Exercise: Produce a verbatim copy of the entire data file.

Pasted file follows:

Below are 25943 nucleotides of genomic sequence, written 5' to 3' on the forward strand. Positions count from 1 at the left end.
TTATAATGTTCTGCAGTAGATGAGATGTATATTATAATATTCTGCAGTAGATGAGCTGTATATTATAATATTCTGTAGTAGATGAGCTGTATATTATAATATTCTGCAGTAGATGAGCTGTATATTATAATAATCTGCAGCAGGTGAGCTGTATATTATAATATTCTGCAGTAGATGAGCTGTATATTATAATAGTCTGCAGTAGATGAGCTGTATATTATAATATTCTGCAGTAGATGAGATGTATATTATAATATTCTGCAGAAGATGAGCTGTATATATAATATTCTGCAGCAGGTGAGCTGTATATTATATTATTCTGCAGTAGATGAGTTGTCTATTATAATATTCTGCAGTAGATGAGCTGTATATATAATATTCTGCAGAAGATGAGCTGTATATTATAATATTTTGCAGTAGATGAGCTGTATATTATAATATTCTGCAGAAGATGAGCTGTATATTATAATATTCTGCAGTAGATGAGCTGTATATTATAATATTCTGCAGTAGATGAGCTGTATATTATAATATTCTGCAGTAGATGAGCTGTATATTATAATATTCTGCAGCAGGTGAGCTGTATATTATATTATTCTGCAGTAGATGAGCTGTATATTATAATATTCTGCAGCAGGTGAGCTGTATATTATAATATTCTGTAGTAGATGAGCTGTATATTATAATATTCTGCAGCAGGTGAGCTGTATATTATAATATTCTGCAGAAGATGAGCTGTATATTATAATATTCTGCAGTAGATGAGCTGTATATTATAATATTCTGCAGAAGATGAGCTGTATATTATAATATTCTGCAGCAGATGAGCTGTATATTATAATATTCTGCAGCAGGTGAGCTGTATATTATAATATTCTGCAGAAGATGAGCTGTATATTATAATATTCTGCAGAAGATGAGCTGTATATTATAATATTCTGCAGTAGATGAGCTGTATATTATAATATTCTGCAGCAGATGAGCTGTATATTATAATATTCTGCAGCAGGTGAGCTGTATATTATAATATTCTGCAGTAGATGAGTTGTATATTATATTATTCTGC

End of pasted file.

Below are 25943 nucleotides of genomic sequence, written 5' to 3' on the forward strand. Positions count from 1 at the left end.
TTATAATGTTCTGCAGTAGATGAGATGTATATTATAATATTCTGCAGTAGATGAGCTGTATATTATAATATTCTGTAGTAGATGAGCTGTATATTATAATATTCTGCAGTAGATGAGCTGTATATTATAATAATCTGCAGCAGGTGAGCTGTATATTATAATATTCTGCAGTAGATGAGCTGTATATTATAATAGTCTGCAGTAGATGAGCTGTATATTATAATATTCTGCAGTAGATGAGATGTATATTATAATATTCTGCAGAAGATGAGCTGTATATATAATATTCTGCAGCAGGTGAGCTGTATATTATATTATTCTGCAGTAGATGAGTTGTCTATTATAATATTCTGCAGTAGATGAGCTGTATATATAATATTCTGCAGAAGATGAGCTGTATATTATAATATTTTGCAGTAGATGAGCTGTATATTATAATATTCTGCAGAAGATGAGCTGTATATTATAATATTCTGCAGTAGATGAGCTGTATATTATAATATTCTGCAGTAGATGAGCTGTATATTATAATATTCTGCAGTAGATGAGCTGTATATTATAATATTCTGCAGCAGGTGAGCTGTATATTATATTATTCTGCAGTAGATGAGCTGTATATTATAATATTCTGCAGCAGGTGAGCTGTATATTATAATATTCTGTAGTAGATGAGCTGTATATTATAATATTCTGCAGCAGGTGAGCTGTATATTATAATATTCTGCAGAAGATGAGCTGTATATTATAATATTCTGCAGTAGATGAGCTGTATATTATAATATTCTGCAGAAGATGAGCTGTATATTATAATATTCTGCAGCAGATGAGCTGTATATTATAATATTCTGCAGCAGGTGAGCTGTATATTATAATATTCTGCAGAAGATGAGCTGTATATTATAATATTCTGCAGAAGATGAGCTGTATATTATAATATTCTGCAGTAGATGAGCTGTATATTATAATATTCTGCAGCAGATGAGCTGTATATTATAATATTCTGCAGCAGGTGAGCTGTATATTATAATATTCTGCAGTAGATGAGTTGTATATTATATTATTCTGC